Tea stain removal

Hundreds of years ago, when our children were young, we resisted the purchase of a dishwasher on the grounds the nothing could beat good old elbow grease :-( When they left home, they were much more open minded and they took the first opportunity and bought their own. We were amazed how well these machines did the job - if only we had not been so superior - we would have avoided all those 'It's not my turn' arguments :-(
Anyway, we quickly rushed out and purchased our very own! Everything was given the dishwasher treatment - well nearly everything ;-) In particular, we were astonished how well our stainless steel tea pot came up! It looked like new! Mugs and cups became tea-stain free. It certainly beat Steradent tablets.
The downside is now, after many years, the cups and mugs and the teapot cannot now be de-stained - even Steradent does not now work. :-(
Does anyone know what treatment we can do to get these back to pristine condition again?
--
Marcus

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Marcus Foreman wrote:

Tried clothes washing powder? But I expect that won't work either now....
Two-pound hammer, perhaps? :-(
David
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snipped-for-privacy@frenchay.demon.co.uk says...

Make up a 10-20% solution of bleach (I've used Parazone at times)and soak the cups in it over night.
--
Paul Mc Cann

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Marcus Foreman wrote:

Bicarbonate of Soda. use neat, with just a little water as per scouring powder.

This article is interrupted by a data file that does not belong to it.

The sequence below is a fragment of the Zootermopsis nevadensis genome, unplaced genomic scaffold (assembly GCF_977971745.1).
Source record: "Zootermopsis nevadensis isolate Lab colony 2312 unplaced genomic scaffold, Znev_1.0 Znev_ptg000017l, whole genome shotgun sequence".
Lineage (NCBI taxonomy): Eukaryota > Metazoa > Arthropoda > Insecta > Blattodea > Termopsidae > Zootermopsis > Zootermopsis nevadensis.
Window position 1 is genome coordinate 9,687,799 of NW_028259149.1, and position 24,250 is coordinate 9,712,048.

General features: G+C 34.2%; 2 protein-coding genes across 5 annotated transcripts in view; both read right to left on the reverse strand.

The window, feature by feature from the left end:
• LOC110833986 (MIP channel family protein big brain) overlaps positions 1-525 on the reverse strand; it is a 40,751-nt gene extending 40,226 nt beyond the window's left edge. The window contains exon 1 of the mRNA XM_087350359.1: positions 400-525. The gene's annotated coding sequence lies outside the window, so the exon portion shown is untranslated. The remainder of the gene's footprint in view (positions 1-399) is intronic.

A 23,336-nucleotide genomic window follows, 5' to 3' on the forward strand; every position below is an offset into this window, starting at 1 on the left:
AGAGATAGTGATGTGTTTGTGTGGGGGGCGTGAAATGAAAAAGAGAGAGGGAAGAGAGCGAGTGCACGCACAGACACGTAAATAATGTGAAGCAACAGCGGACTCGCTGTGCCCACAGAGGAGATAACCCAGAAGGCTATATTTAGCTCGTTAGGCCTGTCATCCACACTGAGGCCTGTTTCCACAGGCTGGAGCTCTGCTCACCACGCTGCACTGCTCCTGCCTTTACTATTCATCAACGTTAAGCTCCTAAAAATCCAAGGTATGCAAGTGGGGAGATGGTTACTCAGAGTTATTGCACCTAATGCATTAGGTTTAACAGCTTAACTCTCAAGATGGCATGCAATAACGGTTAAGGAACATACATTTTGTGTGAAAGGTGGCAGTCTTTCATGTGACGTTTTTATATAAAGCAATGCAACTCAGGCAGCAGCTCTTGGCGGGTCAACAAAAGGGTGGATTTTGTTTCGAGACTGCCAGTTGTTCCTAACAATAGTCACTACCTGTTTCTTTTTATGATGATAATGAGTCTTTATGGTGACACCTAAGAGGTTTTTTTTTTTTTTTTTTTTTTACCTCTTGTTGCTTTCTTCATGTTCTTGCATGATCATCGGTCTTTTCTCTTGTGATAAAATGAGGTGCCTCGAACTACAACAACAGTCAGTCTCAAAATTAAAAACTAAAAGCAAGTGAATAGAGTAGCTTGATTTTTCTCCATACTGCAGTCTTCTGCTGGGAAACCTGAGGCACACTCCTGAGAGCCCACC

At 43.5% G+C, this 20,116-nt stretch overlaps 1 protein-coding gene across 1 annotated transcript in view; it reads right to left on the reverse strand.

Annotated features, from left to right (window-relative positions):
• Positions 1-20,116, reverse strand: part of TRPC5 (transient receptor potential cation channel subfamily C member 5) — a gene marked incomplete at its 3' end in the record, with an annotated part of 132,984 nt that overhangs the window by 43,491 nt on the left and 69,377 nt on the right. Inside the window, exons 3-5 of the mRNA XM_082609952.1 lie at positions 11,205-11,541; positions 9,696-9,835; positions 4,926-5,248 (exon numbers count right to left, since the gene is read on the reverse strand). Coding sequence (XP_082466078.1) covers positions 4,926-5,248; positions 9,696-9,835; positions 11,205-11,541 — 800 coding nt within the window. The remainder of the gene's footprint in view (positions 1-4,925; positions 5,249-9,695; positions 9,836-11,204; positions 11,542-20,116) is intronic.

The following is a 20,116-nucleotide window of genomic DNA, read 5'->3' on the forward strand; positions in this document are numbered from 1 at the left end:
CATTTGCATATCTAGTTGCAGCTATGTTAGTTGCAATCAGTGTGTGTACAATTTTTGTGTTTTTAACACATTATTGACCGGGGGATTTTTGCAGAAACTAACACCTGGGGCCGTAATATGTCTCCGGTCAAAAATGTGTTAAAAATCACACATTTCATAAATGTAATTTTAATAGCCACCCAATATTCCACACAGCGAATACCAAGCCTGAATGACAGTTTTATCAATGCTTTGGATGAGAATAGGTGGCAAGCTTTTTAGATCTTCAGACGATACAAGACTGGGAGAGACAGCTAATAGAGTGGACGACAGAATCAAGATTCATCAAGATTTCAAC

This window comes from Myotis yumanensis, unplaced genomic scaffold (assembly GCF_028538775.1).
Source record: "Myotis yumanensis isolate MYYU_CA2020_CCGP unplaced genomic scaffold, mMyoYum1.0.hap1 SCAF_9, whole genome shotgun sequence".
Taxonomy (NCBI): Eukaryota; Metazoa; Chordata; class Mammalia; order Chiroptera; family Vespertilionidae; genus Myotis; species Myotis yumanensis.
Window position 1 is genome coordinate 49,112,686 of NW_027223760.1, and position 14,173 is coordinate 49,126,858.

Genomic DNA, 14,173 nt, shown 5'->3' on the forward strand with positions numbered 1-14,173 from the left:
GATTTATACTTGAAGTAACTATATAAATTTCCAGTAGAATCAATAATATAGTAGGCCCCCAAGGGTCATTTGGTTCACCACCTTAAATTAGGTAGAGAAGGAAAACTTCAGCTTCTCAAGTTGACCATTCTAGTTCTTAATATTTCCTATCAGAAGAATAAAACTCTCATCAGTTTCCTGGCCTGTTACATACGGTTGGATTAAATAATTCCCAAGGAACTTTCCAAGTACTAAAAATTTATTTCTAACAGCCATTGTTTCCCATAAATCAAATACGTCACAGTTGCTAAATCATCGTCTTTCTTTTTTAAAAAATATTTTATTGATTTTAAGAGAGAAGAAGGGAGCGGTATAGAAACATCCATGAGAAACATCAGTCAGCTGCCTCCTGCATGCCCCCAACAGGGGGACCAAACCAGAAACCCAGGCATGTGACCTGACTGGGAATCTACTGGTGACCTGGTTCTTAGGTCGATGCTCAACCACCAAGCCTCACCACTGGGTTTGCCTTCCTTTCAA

--
David Clark

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Marcus Foreman wrote:

It sounds really as if glaze has failed after all those years, so even if you can get them clean, the chances are they won't stay that way for long. Although modern dish washing powders are much better, some of the older ones that you probably used a few years ago used to be very abrasive.
You may find one of the oxygen bleaching additives designed for boosting laundry detergent performance will do the trick.
--
Cheers,

John.

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I've occasionally wondered if cleaning with very harsh caustics (caustic soda), ... Followed by reheating the pottery up to glazing temps would work.
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Marcus Foreman wrote:

caustic soda.
if tat doesn't work - or handwasing with a scourer, get new mugs.
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On Sat, 22 Jan 2005 11:15:21 GMT, Marcus Foreman

Hi,
If strong household bleach fails try something containing oxalic acid, like 'Barkeepers Friend' or decking cleaner(!)
Using liquid dishwasher detergent instead of tablets may reduce the problem with any new cups, AFAIK tablets contain a mild abrasive.
cheers, Pete.
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